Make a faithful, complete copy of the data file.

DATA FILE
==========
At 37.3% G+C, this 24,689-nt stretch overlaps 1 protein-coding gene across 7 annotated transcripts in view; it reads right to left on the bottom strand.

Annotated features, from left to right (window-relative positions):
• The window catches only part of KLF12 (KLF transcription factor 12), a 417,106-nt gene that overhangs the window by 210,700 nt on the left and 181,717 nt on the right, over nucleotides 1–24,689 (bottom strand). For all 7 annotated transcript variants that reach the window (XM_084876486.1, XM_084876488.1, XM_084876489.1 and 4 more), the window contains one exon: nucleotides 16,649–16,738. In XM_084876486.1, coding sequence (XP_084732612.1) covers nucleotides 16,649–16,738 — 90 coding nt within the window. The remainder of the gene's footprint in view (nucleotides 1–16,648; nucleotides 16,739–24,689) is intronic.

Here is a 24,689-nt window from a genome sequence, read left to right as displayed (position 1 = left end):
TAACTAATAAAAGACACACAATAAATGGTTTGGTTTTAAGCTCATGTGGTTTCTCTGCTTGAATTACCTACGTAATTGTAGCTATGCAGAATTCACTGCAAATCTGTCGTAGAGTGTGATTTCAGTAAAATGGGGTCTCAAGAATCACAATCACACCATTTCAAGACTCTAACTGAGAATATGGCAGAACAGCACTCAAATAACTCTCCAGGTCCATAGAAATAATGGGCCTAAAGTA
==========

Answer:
At 37.3% G+C, this 24,689-nt stretch overlaps 1 protein-coding gene across 7 annotated transcripts in view; it reads right to left on the bottom strand.

Annotated features, from left to right (window-relative positions):
• The window catches only part of KLF12 (KLF transcription factor 12), a 417,106-nt gene that overhangs the window by 210,700 nt on the left and 181,717 nt on the right, over nucleotides 1–24,689 (bottom strand). For all 7 annotated transcript variants that reach the window (XM_084876486.1, XM_084876488.1, XM_084876489.1 and 4 more), the window contains one exon: nucleotides 16,649–16,738. In XM_084876486.1, coding sequence (XP_084732612.1) covers nucleotides 16,649–16,738 — 90 coding nt within the window. The remainder of the gene's footprint in view (nucleotides 1–16,648; nucleotides 16,739–24,689) is intronic.

Here is a 24,689-nt window from a genome sequence, read left to right as displayed (position 1 = left end):
TAACTAATAAAAGACACACAATAAATGGTTTGGTTTTAAGCTCATGTGGTTTCTCTGCTTGAATTACCTACGTAATTGTAGCTATGCAGAATTCACTGCAAATCTGTCGTAGAGTGTGATTTCAGTAAAATGGGGTCTCAAGAATCACAATCACACCATTTCAAGACTCTAACTGAGAATATGGCAGAACAGCACTCAAATAACTCTCCAGGTCCATAGAAATAATGGGCCTAAAGTA